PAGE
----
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I am conducting some throughput testing. My application has to

  1. read from JMS
  2. do some processing
  3. write to JMS

My goal here is to simulate #2, 'some processing'. That is, introduce a delay and occupy the CPU for a given time (e.g. 500ms) before forwarding the event.

The naive approach would be to Thread.sleep(500). This would introduce the right delay in execution, but would not exercise the CPU.

Calculating Fibonacci numbers is one option. Has anyone used any interesting techniques just to keep CPU(s) busy for a given time?

Ideal characteristics would be:

  • Performs a variety of instructions, rather than (for example) just spinning on a loop
  • Not something the HotSpot VM is going to optimise away to nothing
  • Has an easy way to adjust the processing period up or down (time to complete will clearly vary given the hardware)
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Can you further explain why utilizing the CPU is necessary but simply sleeping with Thread.sleep() isn't suitable? –  matt b Dec 19 '08 at 20:30
I'm not sure I understand what you mean by "exercise the CPU" and why exactly you would need to do that. Could you please elaborate a bit more? What exactly are you testing here? From what I can see it is either the "some processing", read/write JMS or something that sends data to this thing.Thanks. –  Szymon Rozga Dec 19 '08 at 20:57
> sleep isn't suitable I need the JMS operations to happen under realistic CPU conditions. An idle CPU might give me falsely high JMS performance; I need the CPU to be 'realistically' busy so my JMS measurement is good. –  Air Dec 19 '08 at 21:38
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5 Answers

up vote 3 down vote accepted

Encrypt a string (in a loop) by calling Cipher.update(). Encryption algorithms are by definition very difficult to optimize. The only problem is that there is some non-trivial setup you need to perform. I'm marking this answer as community wiki, so that somebody who's written it recently can fill it in.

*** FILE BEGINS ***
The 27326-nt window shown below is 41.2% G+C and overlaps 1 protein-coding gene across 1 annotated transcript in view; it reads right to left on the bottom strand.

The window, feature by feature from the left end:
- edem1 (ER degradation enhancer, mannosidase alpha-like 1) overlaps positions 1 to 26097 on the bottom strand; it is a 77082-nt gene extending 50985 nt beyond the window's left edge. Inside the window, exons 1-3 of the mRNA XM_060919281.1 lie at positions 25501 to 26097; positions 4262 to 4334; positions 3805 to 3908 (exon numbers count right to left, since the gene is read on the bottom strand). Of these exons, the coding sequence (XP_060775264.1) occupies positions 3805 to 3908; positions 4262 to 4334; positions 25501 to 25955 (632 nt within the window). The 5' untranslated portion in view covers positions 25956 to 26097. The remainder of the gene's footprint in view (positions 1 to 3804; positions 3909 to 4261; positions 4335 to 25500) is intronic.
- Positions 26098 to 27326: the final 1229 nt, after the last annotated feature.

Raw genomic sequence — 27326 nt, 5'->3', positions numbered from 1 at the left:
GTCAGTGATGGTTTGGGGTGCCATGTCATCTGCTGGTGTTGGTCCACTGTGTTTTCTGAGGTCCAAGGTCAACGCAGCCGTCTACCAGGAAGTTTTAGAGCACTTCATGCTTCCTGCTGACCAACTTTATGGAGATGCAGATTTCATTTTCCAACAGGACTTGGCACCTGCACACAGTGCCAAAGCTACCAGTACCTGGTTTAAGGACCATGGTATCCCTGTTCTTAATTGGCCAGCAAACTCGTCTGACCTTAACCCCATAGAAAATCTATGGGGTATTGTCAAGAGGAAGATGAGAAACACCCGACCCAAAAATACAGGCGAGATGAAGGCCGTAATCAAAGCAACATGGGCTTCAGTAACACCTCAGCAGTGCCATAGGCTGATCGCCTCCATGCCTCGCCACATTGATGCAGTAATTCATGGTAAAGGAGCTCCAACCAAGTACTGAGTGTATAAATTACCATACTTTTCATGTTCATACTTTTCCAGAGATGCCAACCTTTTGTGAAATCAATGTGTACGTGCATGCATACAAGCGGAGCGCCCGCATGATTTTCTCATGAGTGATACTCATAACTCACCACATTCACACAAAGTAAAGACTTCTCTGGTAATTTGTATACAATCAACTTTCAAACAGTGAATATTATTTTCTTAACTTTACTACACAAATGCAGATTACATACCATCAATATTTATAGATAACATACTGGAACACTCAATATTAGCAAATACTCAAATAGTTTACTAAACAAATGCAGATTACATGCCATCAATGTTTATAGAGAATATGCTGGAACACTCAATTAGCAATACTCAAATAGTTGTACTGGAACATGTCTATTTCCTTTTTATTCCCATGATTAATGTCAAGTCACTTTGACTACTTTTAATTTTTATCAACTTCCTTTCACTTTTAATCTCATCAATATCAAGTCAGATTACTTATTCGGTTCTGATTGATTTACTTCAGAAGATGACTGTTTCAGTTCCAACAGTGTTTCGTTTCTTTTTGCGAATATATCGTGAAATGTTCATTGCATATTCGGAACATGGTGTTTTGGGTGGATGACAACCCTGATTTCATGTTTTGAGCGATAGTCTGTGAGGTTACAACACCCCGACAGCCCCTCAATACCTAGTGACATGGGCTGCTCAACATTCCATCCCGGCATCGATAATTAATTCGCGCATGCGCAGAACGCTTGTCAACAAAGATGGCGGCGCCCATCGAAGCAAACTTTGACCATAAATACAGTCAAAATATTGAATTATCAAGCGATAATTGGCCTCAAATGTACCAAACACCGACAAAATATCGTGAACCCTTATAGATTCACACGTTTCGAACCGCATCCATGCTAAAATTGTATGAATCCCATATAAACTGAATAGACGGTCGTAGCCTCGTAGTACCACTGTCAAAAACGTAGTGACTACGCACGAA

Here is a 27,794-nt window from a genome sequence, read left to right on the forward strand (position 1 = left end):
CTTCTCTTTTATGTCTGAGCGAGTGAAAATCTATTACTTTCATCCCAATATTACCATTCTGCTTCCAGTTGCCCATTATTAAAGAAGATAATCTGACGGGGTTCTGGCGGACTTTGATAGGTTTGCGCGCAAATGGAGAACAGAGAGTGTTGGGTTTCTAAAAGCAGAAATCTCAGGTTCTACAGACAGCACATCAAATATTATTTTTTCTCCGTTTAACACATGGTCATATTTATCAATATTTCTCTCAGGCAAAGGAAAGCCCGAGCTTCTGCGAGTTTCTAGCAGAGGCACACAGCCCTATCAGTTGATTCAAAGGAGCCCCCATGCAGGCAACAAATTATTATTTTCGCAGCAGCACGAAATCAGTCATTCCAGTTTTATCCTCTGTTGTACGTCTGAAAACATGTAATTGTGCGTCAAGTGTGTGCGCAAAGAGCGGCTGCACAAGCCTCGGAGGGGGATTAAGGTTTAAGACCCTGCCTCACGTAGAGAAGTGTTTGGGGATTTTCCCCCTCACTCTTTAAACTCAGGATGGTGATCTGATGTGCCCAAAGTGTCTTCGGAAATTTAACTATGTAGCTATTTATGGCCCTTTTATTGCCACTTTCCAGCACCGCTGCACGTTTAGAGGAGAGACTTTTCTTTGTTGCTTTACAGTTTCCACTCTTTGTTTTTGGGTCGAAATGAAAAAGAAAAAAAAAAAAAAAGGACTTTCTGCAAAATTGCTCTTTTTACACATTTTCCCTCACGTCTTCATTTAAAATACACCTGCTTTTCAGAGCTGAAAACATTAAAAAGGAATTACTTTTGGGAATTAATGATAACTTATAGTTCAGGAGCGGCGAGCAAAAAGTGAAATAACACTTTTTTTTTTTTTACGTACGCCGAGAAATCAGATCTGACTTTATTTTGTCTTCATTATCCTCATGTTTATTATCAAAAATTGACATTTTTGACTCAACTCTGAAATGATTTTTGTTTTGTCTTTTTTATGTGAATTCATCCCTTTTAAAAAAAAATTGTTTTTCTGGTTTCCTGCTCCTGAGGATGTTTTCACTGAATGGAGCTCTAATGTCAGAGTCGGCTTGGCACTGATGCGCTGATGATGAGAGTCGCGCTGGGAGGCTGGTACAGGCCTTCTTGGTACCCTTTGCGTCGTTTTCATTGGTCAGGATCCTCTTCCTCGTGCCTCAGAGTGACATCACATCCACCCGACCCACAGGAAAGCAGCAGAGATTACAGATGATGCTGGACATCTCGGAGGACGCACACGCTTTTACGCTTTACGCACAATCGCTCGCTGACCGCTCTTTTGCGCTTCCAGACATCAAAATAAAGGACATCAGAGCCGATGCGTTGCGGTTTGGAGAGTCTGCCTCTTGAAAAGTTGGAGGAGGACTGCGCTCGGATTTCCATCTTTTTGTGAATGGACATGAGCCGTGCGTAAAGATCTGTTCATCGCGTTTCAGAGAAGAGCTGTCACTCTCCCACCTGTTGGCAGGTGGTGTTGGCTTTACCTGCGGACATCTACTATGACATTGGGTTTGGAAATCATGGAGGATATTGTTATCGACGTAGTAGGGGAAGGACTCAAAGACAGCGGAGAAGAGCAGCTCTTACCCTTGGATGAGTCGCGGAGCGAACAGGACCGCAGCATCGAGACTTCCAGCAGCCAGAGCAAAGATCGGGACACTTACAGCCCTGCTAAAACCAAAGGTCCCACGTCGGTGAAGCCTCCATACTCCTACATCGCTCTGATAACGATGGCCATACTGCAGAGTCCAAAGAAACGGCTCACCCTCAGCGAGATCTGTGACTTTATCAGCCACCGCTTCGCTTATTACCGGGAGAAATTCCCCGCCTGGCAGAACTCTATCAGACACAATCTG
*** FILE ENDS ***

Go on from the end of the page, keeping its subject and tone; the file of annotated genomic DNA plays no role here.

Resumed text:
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Create a matrix and do a couple of matrix manipulations. You can tune that pretty easily by varying the size of the matrix.



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You could try something simple like

private static void spin(int milliseconds) {
    long sleepTime = milliseconds*1000000L; // convert to nanoseconds
    long startTime = System.nanoTime();
    while ((System.nanoTime() - startTime) < sleepTime) {}


public static void main(String[] args) {
    final int NUM_TESTS = 1000;
    long start = System.nanoTime();
    for (int i = 0; i < NUM_TESTS; i++) {
    System.out.println("Took " + (System.nanoTime()-start)/1000000 +
        "ms (expected " + (NUM_TESTS*500) + ")");

My output:

$ java SpinTest
Took 500023ms (expected 500000)

So the loop didn't get optimized away (and yeah, I spiked my CPU to 100% for eight minutes just to test this :)).

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One of my favorites was to create a very large List of random objects and then alternate calls to Collections.shuffle() and Collections.sort(). I used Jakara Commons Lang to quickly generate some random strings for the purposes of sorting.

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Don't know about java but..


should to the trick:)



should also work.

If you really want to slow things down, then write chunks of random data to a file (the HDD is sloooow, and you also put a lot of pressure on the file system, so the kernel will get pretty busy)

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Empty loops can be easily optimized away. Writing lots of data to a file, doesn't exercise the CPU, bucause it's an I/O bound task. –  Diomidis Spinellis Dec 19 '08 at 20:39
Also a loop like this will not run for the same amount of time on different processors –  matt b Dec 19 '08 at 20:59
If you want to verify, simply insert similar code in C, and compile it with GCC, first with no optimization, and then -O3. –  Calyth Dec 19 '08 at 21:11
Yeah, thats why i said to write random data to a file:) for the same reason i wrote the first loops doing incrementing dont understand why im voted down for this. also he never mentioned if he needed the loop to block for a certain time –  Quamis Dec 19 '08 at 23:29
for a non-optimizable loop jost do x=microtime() while(microtime()-x>1000){ } ..now that wasnt so hard was it? still for real system stres one should rely on filesystem functions as they are mostly non-interruptible, and can easy stress the whole system. –  Quamis Dec 19 '08 at 23:31
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